hive> select '--------------Emp Data----------------';
hive> select * from scott.emp;
7369    SMITH   CLERK   7902    17-DEC-80       800             20
7499    ALLEN   SALESMAN        7698    20-FEB-81       1600    300     30
7521    WARD    SALESMAN        7698    22-FEB-81       1250    500     30
7566    JONES   MANAGER 7839    02-APR-81       2975            20
7654    MARTIN  SALESMAN        7698    28-SEP-81       1250    1400    30
7698    BLAKE   MANAGER 7839    01-MAY-81       2850            30
7782    CLARK   MANAGER 7839    09-JUN-81       2450            10
7788    SCOTT   ANALYST 7566    19-APR-87       3000            20
7839    KING    PRESIDENT               17-NOV-81       5000            10
7844    TURNER  SALESMAN        7698    08-SEP-81       1500    0       30
7876    ADAMS   CLERK   7788    23-MAY-87       1100            20
7900    JAMES   CLERK   7698    03-DEC-81       950             30
7902    FORD    ANALYST 7566    03-DEC-81       3000            20
7934    MILLER  CLERK   7782    23-JAN-82       1300            10

Time taken: 0.081 seconds, Fetched: 14 row(s)

Suppress INFO and WARNING messages
If you want to suppress INFO and WARNING messages on hive you could start hive using -S option, -v is for query display, -e is for executing the query

[hdpsysuser@hdpmaster ~]$ hive -S

Using Hive Queries                                                                  

Output the results of a HiveQL query to CSV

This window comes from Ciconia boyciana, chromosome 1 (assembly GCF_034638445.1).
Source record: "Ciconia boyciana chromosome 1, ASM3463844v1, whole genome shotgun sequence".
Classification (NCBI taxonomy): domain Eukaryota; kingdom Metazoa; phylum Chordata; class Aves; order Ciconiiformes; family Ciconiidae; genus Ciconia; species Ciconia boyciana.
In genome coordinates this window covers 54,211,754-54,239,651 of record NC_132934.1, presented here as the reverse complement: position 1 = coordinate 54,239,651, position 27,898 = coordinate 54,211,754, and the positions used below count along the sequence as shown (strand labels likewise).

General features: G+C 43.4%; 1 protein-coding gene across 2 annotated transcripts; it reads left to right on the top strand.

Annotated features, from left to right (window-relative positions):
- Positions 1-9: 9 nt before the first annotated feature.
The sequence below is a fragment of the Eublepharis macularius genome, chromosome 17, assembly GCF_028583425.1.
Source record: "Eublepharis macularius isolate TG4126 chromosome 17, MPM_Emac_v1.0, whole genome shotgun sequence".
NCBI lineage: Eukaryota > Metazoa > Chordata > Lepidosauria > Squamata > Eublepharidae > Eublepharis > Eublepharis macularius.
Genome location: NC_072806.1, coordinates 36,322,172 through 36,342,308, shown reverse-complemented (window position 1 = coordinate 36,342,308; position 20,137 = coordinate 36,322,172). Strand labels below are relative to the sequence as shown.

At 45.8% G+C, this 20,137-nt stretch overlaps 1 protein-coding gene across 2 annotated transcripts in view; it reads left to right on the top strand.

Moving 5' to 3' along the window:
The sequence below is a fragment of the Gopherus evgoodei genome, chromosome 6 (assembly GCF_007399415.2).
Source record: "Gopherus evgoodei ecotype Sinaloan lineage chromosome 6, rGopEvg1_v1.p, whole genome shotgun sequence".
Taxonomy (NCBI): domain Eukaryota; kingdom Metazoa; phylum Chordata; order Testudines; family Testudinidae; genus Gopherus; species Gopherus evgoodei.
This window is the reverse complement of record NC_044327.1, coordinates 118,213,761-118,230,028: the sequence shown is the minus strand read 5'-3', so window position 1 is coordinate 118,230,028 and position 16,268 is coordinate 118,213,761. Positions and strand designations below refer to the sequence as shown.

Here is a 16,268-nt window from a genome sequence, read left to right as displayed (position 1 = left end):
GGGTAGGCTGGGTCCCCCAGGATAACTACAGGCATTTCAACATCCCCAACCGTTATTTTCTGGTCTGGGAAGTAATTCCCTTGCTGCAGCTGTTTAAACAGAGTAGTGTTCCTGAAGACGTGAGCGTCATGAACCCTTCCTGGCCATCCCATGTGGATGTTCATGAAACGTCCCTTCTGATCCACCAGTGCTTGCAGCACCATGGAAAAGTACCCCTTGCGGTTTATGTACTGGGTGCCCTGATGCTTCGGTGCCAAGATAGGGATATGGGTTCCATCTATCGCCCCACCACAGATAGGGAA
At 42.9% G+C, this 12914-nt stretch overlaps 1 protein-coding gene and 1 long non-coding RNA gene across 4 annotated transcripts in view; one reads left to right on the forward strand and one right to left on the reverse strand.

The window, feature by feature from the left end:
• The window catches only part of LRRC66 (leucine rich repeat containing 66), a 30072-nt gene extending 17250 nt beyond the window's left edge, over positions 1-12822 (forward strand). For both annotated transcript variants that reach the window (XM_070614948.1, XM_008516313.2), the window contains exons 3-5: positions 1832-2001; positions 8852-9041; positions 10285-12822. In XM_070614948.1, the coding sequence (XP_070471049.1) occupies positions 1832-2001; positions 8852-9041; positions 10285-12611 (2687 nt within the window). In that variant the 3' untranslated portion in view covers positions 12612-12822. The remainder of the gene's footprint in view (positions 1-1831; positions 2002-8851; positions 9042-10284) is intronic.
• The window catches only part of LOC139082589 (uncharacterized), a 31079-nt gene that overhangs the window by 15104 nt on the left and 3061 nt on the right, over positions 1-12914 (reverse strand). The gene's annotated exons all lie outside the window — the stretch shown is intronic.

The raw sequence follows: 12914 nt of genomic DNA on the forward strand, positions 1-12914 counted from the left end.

hive> insert overwrite local directory '/tmp/output1' select * from scott.emp;

emp.empno       emp.ename       emp.job emp.mgr emp.hiredate    emp.sal emp.comm        emp.deptno

If you don't use local keyword then file is created on HDFS. it will create the folder in destination where output is written

select * from scott.emp;

run the os command from hive shell and see the destination, you will get the 000000_0, view this file
hive> !ls -ltr /tmp/empoutput;
total 4
-rw-r--r--. 1 hdpsysuser hdpsysuser 605 Feb 16 13:02 000000_0

view the file using cat and you will see the output here

hive> !cat /tmp/empoutput/000000_0;

Test join
hive> select d.deptno,d.dname,e.ename,e.job,e.sal from dept d,emp e where d.deptno=e.deptno;

Top N rows
hive>  select deptno,ename,sal from emp order by sal desc limit 5;

Calculated field
hive> select ename,sal,comm,sal+comm total from emp where comm > 0;

Aggregate function
hive> select deptno,count(*),max(sal),min(sal) from emp group by deptno;